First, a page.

In a book first published in 1941, Sir Ivor Jennings ( 1966, pp. 8–9), a leading expert on British politics in the mid-twentieth century, wrote: Great Britain is a small island with a very homogeneous population. Few think of themselves as primarily English, Scots or Welsh. The sting has long been taken out of religious controversy. The country is so interdependent that there is little economic agitation on a regional basis, as there sometimes is in a large country like the United States. There are class divisions and (what is often the same thing) economic divisions, but they are not wide or deep, and they are tending to disappear through heavy taxation at the one end and high wage rates at the other. We are a closely knit economic unit, with a large measure of common interests and a long political tradition.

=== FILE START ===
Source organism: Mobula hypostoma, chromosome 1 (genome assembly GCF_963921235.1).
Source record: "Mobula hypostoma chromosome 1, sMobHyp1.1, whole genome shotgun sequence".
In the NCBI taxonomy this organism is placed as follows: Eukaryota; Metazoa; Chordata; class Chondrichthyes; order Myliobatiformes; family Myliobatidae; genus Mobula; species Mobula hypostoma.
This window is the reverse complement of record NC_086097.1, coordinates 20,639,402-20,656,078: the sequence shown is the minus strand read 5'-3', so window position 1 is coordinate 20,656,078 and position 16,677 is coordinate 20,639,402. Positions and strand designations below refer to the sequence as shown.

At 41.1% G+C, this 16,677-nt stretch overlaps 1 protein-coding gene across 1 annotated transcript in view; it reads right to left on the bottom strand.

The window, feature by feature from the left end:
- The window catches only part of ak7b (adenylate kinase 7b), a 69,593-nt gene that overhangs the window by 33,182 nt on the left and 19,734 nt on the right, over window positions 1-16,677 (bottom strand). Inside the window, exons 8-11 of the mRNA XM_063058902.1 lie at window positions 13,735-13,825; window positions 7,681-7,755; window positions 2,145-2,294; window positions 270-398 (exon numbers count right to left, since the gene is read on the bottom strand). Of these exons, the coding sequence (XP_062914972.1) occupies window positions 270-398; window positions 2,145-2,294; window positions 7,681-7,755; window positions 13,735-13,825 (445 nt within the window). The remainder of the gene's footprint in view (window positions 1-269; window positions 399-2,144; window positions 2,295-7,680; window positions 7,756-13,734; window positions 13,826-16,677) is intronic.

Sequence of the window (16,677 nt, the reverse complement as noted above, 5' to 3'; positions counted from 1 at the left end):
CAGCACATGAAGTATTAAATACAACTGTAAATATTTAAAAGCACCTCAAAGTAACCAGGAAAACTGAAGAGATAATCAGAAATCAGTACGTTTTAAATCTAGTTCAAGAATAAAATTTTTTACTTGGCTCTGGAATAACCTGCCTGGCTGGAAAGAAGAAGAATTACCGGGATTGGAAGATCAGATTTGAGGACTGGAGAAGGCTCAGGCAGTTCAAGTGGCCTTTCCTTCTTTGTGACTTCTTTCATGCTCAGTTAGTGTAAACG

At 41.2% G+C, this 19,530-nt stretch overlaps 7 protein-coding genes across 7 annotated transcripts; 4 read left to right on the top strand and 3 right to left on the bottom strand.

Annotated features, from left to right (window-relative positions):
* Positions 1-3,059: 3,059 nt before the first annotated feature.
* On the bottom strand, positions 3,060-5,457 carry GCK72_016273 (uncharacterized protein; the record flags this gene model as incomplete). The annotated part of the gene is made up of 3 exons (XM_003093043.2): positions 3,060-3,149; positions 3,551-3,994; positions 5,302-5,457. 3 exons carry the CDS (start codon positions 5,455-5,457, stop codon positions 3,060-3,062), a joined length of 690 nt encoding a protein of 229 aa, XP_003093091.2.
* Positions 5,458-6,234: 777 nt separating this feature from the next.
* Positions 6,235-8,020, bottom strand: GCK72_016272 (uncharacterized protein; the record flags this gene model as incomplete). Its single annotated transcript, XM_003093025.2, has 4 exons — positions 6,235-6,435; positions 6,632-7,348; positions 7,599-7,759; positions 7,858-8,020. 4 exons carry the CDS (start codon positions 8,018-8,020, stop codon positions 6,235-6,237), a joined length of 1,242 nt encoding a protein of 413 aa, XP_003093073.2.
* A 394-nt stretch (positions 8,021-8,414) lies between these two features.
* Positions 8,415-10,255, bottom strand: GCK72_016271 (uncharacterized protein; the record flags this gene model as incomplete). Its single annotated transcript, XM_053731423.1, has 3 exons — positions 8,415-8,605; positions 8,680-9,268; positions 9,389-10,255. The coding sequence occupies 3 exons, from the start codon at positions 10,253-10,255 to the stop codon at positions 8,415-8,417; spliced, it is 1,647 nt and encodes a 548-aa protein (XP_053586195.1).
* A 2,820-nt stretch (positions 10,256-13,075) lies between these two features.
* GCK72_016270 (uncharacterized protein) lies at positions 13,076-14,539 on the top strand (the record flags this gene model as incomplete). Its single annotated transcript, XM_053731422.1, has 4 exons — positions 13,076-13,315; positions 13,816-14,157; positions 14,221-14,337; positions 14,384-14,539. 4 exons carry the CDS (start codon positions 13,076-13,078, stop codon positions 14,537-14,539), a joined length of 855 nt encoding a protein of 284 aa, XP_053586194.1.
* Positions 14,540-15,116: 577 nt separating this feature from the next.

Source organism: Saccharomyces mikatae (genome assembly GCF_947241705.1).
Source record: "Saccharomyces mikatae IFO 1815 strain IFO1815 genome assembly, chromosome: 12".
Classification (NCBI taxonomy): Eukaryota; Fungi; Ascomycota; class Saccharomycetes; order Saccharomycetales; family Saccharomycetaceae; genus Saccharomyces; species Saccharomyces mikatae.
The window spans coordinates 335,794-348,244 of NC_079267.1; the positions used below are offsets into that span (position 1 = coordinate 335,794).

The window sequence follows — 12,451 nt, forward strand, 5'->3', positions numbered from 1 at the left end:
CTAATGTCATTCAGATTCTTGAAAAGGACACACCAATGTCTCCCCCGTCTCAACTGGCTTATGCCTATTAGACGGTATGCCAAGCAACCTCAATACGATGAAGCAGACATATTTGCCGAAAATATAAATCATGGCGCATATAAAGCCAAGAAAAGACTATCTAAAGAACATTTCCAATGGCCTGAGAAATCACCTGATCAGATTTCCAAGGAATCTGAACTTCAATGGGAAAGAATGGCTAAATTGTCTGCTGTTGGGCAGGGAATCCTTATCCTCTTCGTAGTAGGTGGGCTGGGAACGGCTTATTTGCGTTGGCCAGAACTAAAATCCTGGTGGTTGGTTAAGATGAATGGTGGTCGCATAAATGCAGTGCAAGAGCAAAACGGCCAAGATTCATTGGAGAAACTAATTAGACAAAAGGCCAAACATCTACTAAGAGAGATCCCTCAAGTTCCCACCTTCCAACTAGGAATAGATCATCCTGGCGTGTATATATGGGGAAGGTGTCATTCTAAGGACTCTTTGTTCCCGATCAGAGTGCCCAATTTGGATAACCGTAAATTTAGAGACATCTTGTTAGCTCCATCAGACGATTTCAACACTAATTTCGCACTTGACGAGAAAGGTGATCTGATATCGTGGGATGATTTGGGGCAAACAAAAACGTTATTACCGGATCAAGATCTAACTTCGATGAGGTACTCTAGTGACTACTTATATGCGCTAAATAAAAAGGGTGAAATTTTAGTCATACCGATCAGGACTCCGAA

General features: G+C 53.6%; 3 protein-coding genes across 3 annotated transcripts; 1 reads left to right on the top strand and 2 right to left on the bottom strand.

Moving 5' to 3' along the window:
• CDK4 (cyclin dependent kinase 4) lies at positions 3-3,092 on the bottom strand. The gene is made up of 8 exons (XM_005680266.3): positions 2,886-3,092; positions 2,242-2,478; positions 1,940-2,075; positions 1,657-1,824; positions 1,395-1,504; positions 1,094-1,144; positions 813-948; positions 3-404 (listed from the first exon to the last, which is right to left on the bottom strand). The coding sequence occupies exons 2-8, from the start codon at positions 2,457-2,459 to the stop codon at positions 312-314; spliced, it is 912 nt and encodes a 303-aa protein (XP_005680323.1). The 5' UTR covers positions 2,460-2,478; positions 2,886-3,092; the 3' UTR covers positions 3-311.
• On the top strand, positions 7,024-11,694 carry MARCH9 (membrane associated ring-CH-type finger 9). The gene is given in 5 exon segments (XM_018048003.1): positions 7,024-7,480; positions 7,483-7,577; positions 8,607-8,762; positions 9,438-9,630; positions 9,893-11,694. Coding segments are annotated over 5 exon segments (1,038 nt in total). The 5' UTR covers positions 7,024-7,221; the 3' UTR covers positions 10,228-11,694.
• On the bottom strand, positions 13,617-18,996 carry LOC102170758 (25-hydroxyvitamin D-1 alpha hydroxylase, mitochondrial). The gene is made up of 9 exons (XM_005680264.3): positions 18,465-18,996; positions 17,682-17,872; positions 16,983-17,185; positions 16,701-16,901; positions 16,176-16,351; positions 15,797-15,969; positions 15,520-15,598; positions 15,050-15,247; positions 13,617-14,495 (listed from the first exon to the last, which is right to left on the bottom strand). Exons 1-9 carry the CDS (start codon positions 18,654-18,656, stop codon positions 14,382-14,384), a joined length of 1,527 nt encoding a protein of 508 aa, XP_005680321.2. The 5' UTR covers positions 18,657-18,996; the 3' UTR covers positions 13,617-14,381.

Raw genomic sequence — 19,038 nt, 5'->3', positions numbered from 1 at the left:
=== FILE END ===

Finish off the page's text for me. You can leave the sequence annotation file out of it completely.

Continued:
Swipe to navigate through the chapters of this book
Please log in to get access to this content
- Life In Contemporary Britain
- Macmillan Education UK
- Sequence number
- Chapter number
- Chapter 4